Friday, July 21, 2017

Is Federal Reserve and ECB Monetary Policy Coordination Practical?

Brad Setzer has an interesting post on central bank monetary coordination based on Lael Brainard's recent speech.  I am not convinced the issue is so much correcting "imbalances" or the supply of high quality government bonds in the eurozone.  If eurozone banks are keeping deposits at the ECB at a negative 40 basis points charge, what does that say about the balance sheets of those banks?  The ECB does not publish excess reserve data on a monthly or weekly basis; therefore, we have no timely means to track stock and flows.  Additionally, the ECB Asset Purchase Program is providing bank liquidity, but its operation has created excess liquidity in some surplus countries where the liquidity is less needed and regulatory balance sheet problems in other countries where banks need to hold on to
the high quality liquid assets they have. in a low volatility, very low interest rate environment which stresses bank profitability.  And if you have a lot of non-performing loans on your balance sheet, you do not need the additional stress of keeping (not selling) or buying (even a repo transaction in the eurozone requires the actual balance sheet transfer of collateral, even if a repo repurchase is in place) bonds.  In such an environment it is very difficult to make bond trading profitable as we have seen recently even in the largest US banks.

Setzer also cites another article in which is discussed the cross border imbalances in where the eurozone government bonds, despite country of origin, and being transacted and deposited.  Unfortunately, that article continues the false financial meme and economic fallacy of Target2 balances which I have written about on several occasions.  I find this disappointing from Setzer (who I respect), although the cited article does present an interesting discussion of bond transactions.  Unfortunately, the scenario of high yield Italian government bonds leading to a Target2 default is just bad economics.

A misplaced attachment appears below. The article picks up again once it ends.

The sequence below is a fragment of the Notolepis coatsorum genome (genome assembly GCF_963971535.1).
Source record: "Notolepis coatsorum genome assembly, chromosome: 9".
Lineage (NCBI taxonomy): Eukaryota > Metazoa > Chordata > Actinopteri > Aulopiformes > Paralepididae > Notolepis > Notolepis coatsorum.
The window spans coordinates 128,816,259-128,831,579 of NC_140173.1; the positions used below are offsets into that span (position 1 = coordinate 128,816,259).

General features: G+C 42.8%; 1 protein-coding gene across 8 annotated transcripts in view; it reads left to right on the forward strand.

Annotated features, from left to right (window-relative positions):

While asset purchases and sells by central banks can have international effects, the economic situation will probably not be the same for each central bank.  It would be hard to coordinate except by one or more central bank lending market assistance to another central bank.  That scenario is potentially dangerous.  It would be something done to prevent worse choices.

It would be practical to coordinate currency exchanges, if the governments cooperate.  Central banks do not do fiscal policy.  The Federal Reserve has as one of its mandates employment, but the United States has a low growth employment and wage problem, which still concerns some Federal Reserve board members but cannot be resolved without fiscal policy from the government.  The US Congress has not done anything of value in improving employment or wages since the Great Financial Crisis.  In the eurozone there is no fiscal transfer process much less a fiscal union; it is a monetary union which means each eurozone country uses a foreign currency (euro) rather than have its own fiat currency.  If the ECB tries to control the euro exchange rate, it has different impacts on different countries, particularly if national central banks in some eurozone countries have low US Dollar currency reserves to lend banks in its countries to facilitate trades and liquidity.  Wages are stagnant in Germany and employment is at disastrous levels  and there is nothing being done to get people employed, economies growing, and workers having the ability to spend and save.

There are some things central banks cannot do if the fiscal governments do not cooperate.

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